Sometimes a person just needs more space. Cargo space, not spiritual space. Leading an active outdoor lifestyle requires equipment and it takes a “manly” vehicle to get me and my gear wherever I’m going. We could be talking about heading out for an epic day of snowboarding right after a major snow storm or or loading up the mountain bikes for an awesome day of singletrack riding near Lake Tahoe. Those of you who spend any time exploring the outdoors beyond the city park know it is best to be self-sufficient and bring along the best equipment possible. Enter the new FJ Cruiser by Toyota. This stylish pack mule will get you almost anywhere you want to be and look good getting there.
Although, the FJ Cruiser is built for some serious off-road adventures on OHV or jeep trails, I won’t be assessing the new FJ’s off-road capabilities today. Since my off-road experience is practically zero, I’ll have to sign up for the 4 x 4 class in Hollister another day.
Pros and Cons
Easy to pass money to the toll booth operator
Thick grip handles on doors for the passengers
Excellent job of blending “old skool” FJ40 style with contemporary design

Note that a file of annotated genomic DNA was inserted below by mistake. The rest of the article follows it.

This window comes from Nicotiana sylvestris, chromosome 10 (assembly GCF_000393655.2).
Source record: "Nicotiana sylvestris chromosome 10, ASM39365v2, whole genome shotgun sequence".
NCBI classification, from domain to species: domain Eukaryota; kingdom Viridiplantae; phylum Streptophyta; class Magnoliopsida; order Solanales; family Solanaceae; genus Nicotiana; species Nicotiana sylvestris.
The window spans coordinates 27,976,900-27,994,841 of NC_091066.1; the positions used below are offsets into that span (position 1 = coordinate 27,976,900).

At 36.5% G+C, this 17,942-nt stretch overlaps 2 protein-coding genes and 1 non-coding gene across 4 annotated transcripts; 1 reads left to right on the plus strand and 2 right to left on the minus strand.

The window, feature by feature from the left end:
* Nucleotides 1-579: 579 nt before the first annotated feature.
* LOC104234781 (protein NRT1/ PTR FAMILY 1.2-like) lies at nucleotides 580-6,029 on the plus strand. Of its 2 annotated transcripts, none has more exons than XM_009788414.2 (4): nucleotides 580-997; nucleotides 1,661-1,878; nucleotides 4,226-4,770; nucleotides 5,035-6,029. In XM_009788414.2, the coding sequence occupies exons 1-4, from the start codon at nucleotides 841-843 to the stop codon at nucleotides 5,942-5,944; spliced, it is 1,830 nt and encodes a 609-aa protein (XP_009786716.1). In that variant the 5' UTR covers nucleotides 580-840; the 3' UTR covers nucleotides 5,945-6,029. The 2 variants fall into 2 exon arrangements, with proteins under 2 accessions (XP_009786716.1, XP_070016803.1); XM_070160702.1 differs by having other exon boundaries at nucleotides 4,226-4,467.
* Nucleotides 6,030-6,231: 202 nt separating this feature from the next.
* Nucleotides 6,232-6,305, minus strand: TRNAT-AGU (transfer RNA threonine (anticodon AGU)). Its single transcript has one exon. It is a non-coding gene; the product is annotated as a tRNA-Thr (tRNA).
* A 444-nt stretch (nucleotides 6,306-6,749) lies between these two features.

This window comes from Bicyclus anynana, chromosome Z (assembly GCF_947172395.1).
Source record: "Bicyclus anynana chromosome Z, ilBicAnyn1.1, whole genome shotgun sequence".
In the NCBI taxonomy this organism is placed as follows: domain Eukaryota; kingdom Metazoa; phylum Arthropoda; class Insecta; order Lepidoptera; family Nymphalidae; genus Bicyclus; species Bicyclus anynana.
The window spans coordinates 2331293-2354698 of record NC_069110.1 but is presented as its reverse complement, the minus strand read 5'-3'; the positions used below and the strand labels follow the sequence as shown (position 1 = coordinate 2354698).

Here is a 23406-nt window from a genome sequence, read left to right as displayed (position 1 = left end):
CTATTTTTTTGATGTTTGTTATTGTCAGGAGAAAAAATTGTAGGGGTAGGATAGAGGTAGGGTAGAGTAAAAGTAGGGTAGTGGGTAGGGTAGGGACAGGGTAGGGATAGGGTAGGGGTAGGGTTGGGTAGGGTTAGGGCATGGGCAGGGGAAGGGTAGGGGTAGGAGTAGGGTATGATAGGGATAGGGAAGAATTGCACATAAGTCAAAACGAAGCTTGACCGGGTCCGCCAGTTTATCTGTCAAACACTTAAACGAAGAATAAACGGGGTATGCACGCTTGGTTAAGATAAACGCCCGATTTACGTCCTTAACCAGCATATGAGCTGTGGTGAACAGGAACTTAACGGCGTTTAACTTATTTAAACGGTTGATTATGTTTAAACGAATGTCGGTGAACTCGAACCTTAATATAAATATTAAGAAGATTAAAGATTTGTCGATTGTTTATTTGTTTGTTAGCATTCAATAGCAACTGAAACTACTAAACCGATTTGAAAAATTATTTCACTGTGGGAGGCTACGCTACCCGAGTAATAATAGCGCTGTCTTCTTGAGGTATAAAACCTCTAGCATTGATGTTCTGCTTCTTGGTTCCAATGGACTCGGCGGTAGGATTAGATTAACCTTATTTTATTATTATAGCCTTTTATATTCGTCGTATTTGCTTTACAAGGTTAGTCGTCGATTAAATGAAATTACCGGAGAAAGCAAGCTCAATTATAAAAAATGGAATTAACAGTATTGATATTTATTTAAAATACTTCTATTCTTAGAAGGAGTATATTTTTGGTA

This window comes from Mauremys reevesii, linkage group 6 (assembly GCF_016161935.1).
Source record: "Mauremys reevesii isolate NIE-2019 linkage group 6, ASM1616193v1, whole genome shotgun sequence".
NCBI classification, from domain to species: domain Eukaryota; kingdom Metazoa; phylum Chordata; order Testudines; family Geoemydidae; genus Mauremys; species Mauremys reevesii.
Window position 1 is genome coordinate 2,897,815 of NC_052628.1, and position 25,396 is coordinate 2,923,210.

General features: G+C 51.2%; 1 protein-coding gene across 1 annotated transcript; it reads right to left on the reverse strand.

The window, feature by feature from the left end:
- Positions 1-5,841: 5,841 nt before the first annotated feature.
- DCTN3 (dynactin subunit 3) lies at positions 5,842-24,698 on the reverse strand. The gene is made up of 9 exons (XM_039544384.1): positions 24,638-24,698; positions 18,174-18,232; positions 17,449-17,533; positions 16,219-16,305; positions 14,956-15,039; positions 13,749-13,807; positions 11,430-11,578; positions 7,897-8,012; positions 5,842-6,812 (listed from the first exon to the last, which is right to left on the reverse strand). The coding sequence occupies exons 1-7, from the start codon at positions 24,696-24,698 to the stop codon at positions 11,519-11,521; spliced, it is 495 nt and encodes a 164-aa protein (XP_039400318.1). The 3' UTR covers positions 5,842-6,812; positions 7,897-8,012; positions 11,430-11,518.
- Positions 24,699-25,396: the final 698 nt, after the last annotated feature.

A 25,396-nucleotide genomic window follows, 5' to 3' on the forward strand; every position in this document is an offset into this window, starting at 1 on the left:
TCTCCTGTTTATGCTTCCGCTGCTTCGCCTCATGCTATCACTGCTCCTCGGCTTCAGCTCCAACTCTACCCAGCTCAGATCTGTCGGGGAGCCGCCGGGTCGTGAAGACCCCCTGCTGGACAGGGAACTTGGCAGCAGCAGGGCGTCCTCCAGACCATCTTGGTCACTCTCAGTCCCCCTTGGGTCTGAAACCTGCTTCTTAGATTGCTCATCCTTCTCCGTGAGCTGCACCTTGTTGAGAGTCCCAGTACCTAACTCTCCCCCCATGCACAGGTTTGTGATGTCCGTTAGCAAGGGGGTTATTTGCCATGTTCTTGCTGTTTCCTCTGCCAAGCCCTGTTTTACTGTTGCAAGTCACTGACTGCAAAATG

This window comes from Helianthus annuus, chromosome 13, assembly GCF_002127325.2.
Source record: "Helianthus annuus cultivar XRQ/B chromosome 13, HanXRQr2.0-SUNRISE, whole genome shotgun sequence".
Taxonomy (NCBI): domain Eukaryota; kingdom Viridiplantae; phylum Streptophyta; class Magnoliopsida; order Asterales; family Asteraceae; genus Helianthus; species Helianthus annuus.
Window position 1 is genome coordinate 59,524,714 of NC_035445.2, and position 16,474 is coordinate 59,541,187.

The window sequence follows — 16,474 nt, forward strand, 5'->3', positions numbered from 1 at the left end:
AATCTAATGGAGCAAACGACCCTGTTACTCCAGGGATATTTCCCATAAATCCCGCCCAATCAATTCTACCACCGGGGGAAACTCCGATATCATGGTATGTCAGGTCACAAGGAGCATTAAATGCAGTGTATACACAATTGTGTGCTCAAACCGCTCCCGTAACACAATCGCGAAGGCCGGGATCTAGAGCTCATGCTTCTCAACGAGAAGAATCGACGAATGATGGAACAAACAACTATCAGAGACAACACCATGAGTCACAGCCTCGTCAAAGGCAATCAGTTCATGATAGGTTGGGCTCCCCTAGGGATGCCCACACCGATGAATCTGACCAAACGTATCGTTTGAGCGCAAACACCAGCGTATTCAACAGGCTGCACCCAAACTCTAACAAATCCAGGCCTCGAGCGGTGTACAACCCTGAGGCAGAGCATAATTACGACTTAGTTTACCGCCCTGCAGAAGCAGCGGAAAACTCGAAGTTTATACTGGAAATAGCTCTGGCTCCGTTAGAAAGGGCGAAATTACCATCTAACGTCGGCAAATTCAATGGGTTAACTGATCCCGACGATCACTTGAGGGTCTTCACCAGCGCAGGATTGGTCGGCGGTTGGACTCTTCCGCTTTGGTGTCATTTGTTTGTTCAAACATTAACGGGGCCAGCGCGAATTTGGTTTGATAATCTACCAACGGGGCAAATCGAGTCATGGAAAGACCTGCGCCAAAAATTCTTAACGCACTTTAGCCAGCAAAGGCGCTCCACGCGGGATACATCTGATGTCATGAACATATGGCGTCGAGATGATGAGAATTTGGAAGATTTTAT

Exercise extra caution when parking and moving in reverse
High profile is affected by cross-winds when driving at 65+ MPH
Looks like an SUV. Drives like an SUV. Feels like an SUV. Okay, that would be an unfair assessment of the new FJ Cruiser. Design concept of the new FJ series came from Toyota’s R & D division, Calty Research. Targeting the young buyers and off-road enthusiasts, the design team blended the classic features of the FJ40 into a contemporary and modern package. Not being very young and definitely not an off-road enthusiast, nevertheless, I feel that the new FJ Cruiser is visually attractive and dauntless underneath that pretty exterior.
On-road driving experience was very good while adjusting for the ultra-dimensions of the FJ. At a stop light I pulled along side a Mercedes-Benz SUV and noticed the beltline of the GL-class was a little lower than the FJ Cruiser. Sorry folks. I didn’t have time to jump out and measure the exact difference in height between the two vehicles because the light was about to turn green. I can tell you that the ride was comfortable on the many types of surface roads I encountered and the suspension did not feel too stiff or bumpy.
My test drive with the FJ was limited that day, but the experience was good after an hour of driving this black and white wonder. I did notice the truck being swayed by crosswinds when traveling at 65 or above. The tall profile accounts for the FJ acting like a huge windsail in breezy weather. The solution is to slow down and allow the heftiness of the truck to stabilize the ride.
Not everyone can appreciate the overstated capabilities of the FJ Cruiser. But for those whose lifestyles include exploring, whether it be sandy beaches, mountain trails, secluded lakes, or even the urban jungle, the FJ Cruiser provides Toyota quality at a competitive price and wrapped in a unique design, inside and out.
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